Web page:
More than three-quarters of people in Finland now support joining NATO, a new poll showed Monday, after opinion on the military alliance flipped following Russia’s invasion of Ukraine.
Support for NATO membership used to be steady at 20-30 percent but has soared in Finland, as well as neighboring Sweden — both historically militarily non-aligned — in recent months.
Around 76 percent of Finns now want the country to join NATO, up from 60 percent in March, according to the poll commissioned by broadcaster YLE and conducted by research firm Taloustutkimus.
The survey also showed a majority in favor no matter the party alignment.
A separate poll last week showed most lawmakers in favor of joining, with 121 of the 200 MPs in favor and only 10 opposed.
Finland and Sweden have inched closer to the alliance, and are mulling a possible joint bid to better protect themselves from their neighbor, Russia.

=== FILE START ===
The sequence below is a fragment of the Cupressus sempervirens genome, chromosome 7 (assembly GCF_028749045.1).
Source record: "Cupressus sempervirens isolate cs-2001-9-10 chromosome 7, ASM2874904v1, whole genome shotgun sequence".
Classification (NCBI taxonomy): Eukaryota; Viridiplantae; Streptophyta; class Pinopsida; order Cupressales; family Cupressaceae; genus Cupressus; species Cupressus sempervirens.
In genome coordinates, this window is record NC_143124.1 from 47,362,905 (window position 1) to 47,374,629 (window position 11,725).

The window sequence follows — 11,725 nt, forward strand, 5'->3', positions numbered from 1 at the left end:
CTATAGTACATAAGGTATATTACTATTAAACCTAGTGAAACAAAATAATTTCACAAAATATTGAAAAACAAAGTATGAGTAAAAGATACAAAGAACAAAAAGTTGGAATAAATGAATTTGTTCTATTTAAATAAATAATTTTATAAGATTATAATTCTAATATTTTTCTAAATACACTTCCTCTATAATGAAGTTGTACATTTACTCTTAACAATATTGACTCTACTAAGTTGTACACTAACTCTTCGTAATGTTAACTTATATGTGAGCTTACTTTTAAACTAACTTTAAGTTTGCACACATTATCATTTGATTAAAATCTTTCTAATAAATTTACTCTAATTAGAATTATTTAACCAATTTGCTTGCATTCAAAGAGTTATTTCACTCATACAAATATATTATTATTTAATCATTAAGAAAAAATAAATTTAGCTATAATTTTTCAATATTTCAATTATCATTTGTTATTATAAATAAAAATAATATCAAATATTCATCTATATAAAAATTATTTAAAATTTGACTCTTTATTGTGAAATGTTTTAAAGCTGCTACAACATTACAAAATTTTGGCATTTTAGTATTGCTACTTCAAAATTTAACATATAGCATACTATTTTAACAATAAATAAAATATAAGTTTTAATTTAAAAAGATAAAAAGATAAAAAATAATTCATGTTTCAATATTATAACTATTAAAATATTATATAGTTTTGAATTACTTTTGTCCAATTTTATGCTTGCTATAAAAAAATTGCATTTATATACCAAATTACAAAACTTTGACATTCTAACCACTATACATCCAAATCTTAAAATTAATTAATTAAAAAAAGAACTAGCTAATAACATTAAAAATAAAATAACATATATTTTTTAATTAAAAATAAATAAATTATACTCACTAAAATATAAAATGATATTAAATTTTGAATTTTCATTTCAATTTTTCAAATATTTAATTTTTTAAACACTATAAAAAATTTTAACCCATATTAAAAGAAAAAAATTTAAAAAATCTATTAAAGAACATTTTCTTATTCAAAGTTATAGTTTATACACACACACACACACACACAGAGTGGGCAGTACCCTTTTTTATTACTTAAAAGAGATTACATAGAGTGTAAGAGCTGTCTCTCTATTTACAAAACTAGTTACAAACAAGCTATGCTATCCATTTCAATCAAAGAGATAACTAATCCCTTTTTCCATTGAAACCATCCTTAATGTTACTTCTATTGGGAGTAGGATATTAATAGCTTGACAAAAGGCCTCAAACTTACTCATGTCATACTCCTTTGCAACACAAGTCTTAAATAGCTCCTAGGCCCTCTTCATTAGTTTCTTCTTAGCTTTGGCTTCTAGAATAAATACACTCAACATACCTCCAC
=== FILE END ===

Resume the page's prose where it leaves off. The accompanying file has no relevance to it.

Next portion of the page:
There is widespread support for welcoming the countries into NATO, according to the alliance, but their membership needs to be ratified by the parliaments of all 30 current member states.
Only full members of NATO formally enjoy the protection of collective defense under Article 5 of the alliance’s charter, which states that an attack on one member is considered an attack on all.
Finnish President Sauli Niinisto is due to announce his personal stance on a bid for NATO membership on May 12.
Many analysts speculate the countries will decide soon on any application so that they can be submitted before a NATO summit in June.